Newspaper article The Florida Times Union

Former Slave Recounts His Life during Reconstruction; T. Thomas Fortune's Book Tells of His Life in Jackson County, Jacksonville after the Civil War

Newspaper article The Florida Times Union

Former Slave Recounts His Life during Reconstruction; T. Thomas Fortune's Book Tells of His Life in Jackson County, Jacksonville after the Civil War

Article excerpt

Byline: Michael Hoffman

AFTER WAR TIMES

AN AFRICAN AMERICAN CHILDHOOD IN RECONSTRUCTION-ERA FLORIDA

Author: T. Thomas Fortune, edited by Daniel R. Weinfeld

Data: University of Alabama Press, 144 pages, $39.95

T. Thomas Fortune was an influential African-American public intellectual at the turn of the 20th century, a journalist, and the author of two books. His peers and colleagues included Frederick Douglass, Ida B. Wells-Barnett, Booker T. Washington, W.E.B. DuBois, James Weldon Johnson, Alexander Crummell and Marcus Garvey. Fortune was born and raised in Florida and his "After War Times," which covers his youth during Reconstruction, was serialized in two black newspapers a year before his death in 1928.

He was born in 1856 into a slave family residing outside Marianna, the county seat of Jackson County, which was the western edge of the "Cotton Kingdom" in Florida. In his veins ran the blood of Africans, Irish, Jews and Seminoles. His father, Emanuel Fortune Sr., was a tanner and shoemaker and, as Fortune remembers, his mother was the most beautiful woman in the county. When emancipation came, Fortune Sr. seized the opportunities presented and soon operated a prosperous subsistence farm, became a lay leader in the African Methodist Episcopal Church, and was respected by both blacks and whites as a natural leader.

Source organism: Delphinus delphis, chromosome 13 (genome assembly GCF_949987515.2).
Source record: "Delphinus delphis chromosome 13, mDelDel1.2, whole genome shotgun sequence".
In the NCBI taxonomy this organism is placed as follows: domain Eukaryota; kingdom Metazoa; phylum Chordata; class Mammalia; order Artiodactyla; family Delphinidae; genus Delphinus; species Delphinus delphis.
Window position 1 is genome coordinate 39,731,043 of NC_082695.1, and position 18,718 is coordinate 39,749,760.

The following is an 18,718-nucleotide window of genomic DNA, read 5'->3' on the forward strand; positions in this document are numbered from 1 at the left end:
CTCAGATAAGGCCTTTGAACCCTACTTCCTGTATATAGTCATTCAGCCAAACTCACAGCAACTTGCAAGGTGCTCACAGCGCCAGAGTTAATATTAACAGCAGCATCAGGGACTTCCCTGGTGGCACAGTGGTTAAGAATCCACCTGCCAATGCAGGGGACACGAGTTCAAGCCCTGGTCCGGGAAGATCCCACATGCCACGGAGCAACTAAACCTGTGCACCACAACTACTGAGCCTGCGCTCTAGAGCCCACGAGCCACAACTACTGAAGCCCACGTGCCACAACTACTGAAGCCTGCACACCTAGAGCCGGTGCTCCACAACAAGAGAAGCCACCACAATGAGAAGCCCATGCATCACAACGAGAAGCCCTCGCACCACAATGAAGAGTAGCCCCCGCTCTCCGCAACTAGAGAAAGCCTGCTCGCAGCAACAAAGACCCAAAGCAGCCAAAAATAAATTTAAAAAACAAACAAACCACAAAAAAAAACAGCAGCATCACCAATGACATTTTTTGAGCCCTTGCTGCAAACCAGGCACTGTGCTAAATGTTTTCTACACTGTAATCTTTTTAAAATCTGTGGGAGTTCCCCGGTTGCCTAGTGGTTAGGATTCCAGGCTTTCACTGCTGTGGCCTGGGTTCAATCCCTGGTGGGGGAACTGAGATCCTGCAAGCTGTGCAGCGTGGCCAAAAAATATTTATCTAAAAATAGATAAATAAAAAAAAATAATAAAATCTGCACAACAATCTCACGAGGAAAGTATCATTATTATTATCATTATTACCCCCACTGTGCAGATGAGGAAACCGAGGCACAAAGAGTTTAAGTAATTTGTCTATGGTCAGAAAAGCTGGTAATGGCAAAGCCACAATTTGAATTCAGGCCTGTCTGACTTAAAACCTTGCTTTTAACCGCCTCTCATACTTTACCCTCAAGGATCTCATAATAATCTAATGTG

The county's antebellum population was evenly divided between whites and black slaves. There was no Sherman to torch Jackson County and a single significant Union foray was repulsed by the home guard. After emancipation came, there immediately appeared both resentment and a growing resistance among many whites to the ongoing revolutionary social, political and economic changes of Reconstruction. Freedmen's Bureau agents sought to match the needs of white landowners for labor and the needs of freedmen for work, to protect the suffrage of freedmen, and to bring education to their children.

Despite Emanuel Fortune's willingness to cooperate across racial lines with men of good faith, even former Confederates, he became a potential target in the internecine conflict known as the Jackson County War that raged from 1869-71. This was a war of assassinations and arson, fought under the cover of darkness. Fortune Sr., who was elected to the Legislature in 1868, 1869 and 1870, always carried a firearm during those years when he left his house and tried to be home before dark. These were difficult times for the entire Fortune family, but most of all, Fortune says, for his beloved mother, who died in 1871.

Fortune Sr. moved his family to Jacksonville in 1870, where he made his mark during those brief decades when Jacksonville, according to James Weldon Johnson, was a good place for African-Americans. …

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